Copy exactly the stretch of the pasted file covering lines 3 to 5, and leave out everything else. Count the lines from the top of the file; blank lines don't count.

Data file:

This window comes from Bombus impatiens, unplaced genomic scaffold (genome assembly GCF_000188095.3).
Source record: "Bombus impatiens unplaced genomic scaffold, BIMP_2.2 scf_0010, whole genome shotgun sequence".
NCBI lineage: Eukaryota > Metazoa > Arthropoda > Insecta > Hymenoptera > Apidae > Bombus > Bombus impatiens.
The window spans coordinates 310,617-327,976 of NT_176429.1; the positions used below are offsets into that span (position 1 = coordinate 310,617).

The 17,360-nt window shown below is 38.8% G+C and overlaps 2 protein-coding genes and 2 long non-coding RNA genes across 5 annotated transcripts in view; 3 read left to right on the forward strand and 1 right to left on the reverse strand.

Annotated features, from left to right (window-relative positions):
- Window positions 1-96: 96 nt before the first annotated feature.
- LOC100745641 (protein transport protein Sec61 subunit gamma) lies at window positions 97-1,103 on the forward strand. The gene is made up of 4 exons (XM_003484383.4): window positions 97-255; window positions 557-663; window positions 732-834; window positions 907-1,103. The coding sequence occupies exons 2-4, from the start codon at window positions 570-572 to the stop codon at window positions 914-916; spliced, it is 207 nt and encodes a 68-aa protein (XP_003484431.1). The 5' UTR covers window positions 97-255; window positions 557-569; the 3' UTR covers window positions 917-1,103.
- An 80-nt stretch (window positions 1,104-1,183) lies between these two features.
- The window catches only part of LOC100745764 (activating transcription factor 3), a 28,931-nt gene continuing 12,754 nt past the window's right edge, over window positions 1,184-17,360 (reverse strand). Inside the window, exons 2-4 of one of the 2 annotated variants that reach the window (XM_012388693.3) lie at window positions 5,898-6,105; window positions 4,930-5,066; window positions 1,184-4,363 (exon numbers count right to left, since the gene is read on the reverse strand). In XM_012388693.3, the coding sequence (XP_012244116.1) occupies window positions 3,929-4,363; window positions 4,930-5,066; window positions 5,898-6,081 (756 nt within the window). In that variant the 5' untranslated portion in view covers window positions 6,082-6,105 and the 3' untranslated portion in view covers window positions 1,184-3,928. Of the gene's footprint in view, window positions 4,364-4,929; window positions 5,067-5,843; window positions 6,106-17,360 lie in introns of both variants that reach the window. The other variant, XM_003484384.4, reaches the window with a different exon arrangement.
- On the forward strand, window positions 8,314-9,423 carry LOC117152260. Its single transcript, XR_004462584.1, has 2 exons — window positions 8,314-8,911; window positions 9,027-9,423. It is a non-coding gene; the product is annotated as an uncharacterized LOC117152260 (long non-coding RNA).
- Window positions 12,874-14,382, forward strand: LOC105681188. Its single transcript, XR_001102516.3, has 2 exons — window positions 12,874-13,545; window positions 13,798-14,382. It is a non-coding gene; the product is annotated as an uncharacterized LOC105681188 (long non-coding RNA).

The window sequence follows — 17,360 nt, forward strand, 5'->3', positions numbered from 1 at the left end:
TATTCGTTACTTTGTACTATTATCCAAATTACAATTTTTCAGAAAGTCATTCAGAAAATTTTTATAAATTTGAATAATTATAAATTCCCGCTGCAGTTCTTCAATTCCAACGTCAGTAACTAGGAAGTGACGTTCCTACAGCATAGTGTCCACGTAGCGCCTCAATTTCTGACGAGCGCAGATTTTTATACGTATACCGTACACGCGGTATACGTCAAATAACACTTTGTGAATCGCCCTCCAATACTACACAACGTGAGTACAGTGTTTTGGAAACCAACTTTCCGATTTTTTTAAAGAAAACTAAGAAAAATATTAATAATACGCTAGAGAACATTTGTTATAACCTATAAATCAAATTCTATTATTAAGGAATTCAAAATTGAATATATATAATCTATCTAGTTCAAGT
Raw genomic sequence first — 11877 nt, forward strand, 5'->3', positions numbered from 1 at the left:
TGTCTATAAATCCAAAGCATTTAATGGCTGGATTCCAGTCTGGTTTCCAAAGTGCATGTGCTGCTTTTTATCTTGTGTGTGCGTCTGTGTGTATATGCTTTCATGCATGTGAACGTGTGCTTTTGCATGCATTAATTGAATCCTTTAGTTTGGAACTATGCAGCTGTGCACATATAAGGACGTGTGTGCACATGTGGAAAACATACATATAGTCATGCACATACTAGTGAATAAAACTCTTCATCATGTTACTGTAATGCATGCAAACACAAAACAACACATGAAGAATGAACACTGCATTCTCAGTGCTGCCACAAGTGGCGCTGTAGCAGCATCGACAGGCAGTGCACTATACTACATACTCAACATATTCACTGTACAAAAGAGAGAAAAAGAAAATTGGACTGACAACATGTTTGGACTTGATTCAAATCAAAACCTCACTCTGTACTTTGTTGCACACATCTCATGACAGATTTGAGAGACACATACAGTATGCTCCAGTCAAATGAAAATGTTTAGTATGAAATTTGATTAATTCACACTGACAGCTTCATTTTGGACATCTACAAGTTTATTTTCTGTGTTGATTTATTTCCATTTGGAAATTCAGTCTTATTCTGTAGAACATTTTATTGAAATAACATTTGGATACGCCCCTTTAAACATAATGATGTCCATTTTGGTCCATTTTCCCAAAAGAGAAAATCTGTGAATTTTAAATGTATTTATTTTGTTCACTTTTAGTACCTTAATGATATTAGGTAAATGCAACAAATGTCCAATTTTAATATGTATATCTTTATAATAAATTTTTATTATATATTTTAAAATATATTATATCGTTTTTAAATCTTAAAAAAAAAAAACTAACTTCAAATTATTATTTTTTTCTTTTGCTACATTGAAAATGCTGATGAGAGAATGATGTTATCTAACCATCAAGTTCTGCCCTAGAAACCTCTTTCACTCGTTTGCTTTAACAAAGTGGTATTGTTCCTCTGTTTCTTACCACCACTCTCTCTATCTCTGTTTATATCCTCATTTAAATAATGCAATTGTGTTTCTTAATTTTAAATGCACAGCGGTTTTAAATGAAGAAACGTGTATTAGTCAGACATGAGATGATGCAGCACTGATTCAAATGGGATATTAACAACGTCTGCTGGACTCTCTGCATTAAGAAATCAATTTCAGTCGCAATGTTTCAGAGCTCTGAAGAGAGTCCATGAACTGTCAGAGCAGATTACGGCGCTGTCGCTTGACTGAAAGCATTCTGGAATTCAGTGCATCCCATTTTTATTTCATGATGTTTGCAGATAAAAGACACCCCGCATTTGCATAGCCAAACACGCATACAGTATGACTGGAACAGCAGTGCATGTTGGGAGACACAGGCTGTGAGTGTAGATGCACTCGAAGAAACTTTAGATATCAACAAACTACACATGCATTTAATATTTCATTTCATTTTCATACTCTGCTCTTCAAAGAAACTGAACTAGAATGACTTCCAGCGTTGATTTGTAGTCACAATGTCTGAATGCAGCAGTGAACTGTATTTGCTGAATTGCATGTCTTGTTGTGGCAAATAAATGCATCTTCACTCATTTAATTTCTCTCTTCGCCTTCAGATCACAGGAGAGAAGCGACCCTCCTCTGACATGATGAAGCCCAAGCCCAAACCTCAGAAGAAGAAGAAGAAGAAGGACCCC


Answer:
NCBI lineage: Eukaryota > Metazoa > Arthropoda > Insecta > Hymenoptera > Apidae > Bombus > Bombus impatiens.
The window spans coordinates 310,617-327,976 of NT_176429.1; the positions used below are offsets into that span (position 1 = coordinate 310,617).

The 17,360-nt window shown below is 38.8% G+C and overlaps 2 protein-coding genes and 2 long non-coding RNA genes across 5 annotated transcripts in view; 3 read left to right on the forward strand and 1 right to left on the reverse strand.